Plans for a new £216m cancer research hospital in Cambridge are currently under government review.
If approved the seven storey building would integrate care for cancer patients with ground-breaking research from Cambridge University researchers.
The building would be split with 80 per cent used as clinical space, and 20 per cent used for research.
The clinic spaces will consist of the three wards, totalling 77 beds:
- Oncology and haemato-oncology ward
- Bone marrow transplant ward
- Teenage and young adults ward
The patient-centred areas will also include a large outpatients’ department, a day chemotherapy unit, cancer diagnostics and assessment, and the Cambridge Breast Unit.
The hospital would also be home to three key research centres. The first is the precision research centre, which would utilise physics, chemistry, engineering and mathematics in order to provide patients with better care and allow for better decision-making.
The second is the early cancer detection centre, which, again,would use physics, chemistry, engineering and mathematics to help diagnose cancer sooner, by helping to bring research into the community.
Finally the third centre would be the precision breast cancer programme, which is already established at Addenbrooke’s as the world’s first of its kind.
Professor Richard Gilbertson, director of the Cancer Research UK Cambridge Centre, and head of the Cambridge University Department of Oncology spoke to Cambridgeshire Live about the impact this new hospital could have.
Professor Gilbertson said: “The idea for a cancer hospital in Cambridge has been on the books for at least 15 years, and it was primarily driven by the fact that Addenbrooke’s is a fantastic NHS trust hospital, but Cambridge is one of the fastest growing cities in the UK and the population is ageging.
“Demand is rapidly outstripping what is needed, especially in cancer care.”
1. Cambridge has a huge cancer research centre
Besides the fact that Cambridge is growing at a rapid rate, it also has the largest funded cancer research centre in the UK.
The centre has more than 700 members, 215 of which are lab based researchers, 190 consultants who are leaders of research in aspects of cancer care and a large number of allied health professionals, trainees, graduates and PhD students.
Professor Gilbertson said: “We’re focused on areas where there can be innovation in areas on cancer, and that’s the real magic of Cambridge with physics, maths, and engineering, we’re positioned perfectly.”
Cambridge also makes sense because of its role in scientific research and development, as new advances are made in cancer diagnosis and care, Professor Gilbertson says: “There’s no way way you can fit all of that science into Addenbrooke’s.
“Now the real driver is that if Cambridge is going to take all that potential with science, which is world leading, and change the way cancer is thought about for good, we can’t do that in Addenbrooke’s.”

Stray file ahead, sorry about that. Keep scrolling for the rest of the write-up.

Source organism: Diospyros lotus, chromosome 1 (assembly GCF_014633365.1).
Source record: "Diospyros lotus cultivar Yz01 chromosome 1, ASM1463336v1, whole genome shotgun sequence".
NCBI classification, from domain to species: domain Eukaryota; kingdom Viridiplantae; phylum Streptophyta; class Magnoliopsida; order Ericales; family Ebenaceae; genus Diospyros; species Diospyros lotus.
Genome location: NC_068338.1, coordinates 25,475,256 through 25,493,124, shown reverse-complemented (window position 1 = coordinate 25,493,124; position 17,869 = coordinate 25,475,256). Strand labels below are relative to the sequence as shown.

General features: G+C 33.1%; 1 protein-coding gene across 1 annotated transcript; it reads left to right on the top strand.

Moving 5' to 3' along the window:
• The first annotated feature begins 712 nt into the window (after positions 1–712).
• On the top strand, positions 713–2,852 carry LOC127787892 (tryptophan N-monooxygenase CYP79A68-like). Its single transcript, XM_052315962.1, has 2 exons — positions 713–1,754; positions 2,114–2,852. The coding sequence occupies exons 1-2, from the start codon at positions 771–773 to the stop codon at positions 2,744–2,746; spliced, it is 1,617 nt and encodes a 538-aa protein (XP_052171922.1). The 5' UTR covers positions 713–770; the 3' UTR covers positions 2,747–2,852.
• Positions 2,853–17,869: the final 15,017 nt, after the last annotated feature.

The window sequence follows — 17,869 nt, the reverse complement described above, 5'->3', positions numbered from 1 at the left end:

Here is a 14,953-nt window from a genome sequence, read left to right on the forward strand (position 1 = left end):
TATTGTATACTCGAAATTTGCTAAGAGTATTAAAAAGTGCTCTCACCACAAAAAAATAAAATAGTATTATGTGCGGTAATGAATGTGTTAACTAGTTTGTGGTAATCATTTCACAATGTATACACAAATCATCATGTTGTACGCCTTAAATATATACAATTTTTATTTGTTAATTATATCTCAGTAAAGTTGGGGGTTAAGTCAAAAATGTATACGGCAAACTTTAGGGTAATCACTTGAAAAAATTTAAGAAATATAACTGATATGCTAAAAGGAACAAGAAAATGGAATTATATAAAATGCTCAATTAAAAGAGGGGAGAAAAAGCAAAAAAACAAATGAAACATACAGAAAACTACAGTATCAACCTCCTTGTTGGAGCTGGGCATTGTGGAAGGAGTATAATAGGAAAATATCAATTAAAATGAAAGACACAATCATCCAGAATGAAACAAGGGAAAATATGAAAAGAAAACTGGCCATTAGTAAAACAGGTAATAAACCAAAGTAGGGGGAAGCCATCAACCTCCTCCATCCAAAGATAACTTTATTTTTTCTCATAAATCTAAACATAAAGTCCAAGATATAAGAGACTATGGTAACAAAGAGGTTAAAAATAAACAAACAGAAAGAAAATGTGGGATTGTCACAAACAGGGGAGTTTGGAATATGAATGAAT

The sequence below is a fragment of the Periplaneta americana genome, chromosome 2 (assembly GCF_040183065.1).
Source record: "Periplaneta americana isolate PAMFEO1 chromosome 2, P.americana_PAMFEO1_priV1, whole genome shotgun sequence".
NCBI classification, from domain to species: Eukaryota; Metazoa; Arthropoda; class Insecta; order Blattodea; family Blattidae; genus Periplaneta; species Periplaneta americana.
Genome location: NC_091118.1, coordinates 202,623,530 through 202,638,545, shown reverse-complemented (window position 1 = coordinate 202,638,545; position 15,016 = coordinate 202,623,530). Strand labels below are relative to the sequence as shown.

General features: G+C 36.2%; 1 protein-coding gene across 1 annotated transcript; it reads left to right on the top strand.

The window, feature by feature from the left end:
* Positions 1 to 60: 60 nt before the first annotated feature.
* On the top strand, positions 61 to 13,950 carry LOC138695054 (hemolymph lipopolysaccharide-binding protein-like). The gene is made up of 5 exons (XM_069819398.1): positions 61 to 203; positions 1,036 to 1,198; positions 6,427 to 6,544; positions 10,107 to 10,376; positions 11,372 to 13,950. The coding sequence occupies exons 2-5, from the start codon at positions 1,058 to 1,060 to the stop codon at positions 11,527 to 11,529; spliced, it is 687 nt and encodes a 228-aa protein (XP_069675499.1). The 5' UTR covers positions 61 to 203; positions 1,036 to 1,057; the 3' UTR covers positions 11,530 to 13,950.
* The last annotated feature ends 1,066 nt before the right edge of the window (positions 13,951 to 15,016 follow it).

2. Addenbrooke’s is pioneering
Addenbrooke’s already has the only precision breast cancer programme where the whole genome sequence is done for patients.
This means that women, and men, who come to Addenbrooke’s for breast cancer treatment are receiving treatment where decisions can be made based on the advanced genomic information.
The Cambridge hospital also has more patients than average being given the ability to take part in pioneering clinical trials.
Professor Gilbertson said: “Cambridge has well over half of our adult patients go on a clinical trial, which is incredible. Worldwide only 10 per cent or less of adults go on clinical trials in comparison.
“Patients will benefit from the fact that they will have many more clinical trials available.
“At the moment Addenbrooke’s provides amazing care and services, but the building is old and not fit for purpose any more. Providing that care for patients is critical but it’s not just clinical, it’s allied healthcare and a newer environment.”
3. Global possibilities
Cambridge University has some of the leading physics, engineering, and chemistry departments in the world, as well as one of the leading mathematics and computing centres in the world.
This wealth of knowledge and research would be used in advances in both care and the search for a cure for cancer.
Professor Gilbertson said: “The hospital would have full integration of academic as well as NHS service medicine, so you can really start to bring the benefits of Cambridge science immediately.
“If you can cure one patient in Cambridge you can cure 1,000 worldwide, because you can export that knowledge across the world.”
4. Surrounded by big names with big ideas
The planned location for the new cancer research hospital is on the Biomedical Campus, which would place it alongside industry giants such as AstraZenexa and GlaxoSmithKline.
Professor Gilbertson said: “There are so many firsts in this environment and it’s the obvious choice when you start to unpack it why you would put it in Cambridge.
“In London you may have a very strong hospital, but it wouldn’t necessarily be associated with a world class physics or engineering department.
“We need a building to bring those people involved in the physical and biological sciences to be bedside by patients.”
Many of the research facilities would also be open to the world so those with brilliant ideas who are based elsewhere, in New York or San Fransisco for example, can come to Cambridge to work on their idea.
If the Government supports and approves the plans, and funding is found, the project should take two to three years to plan, and a further two to three years to construct – meaning that if this project gets the green light it could well be finished by the end of 2025.
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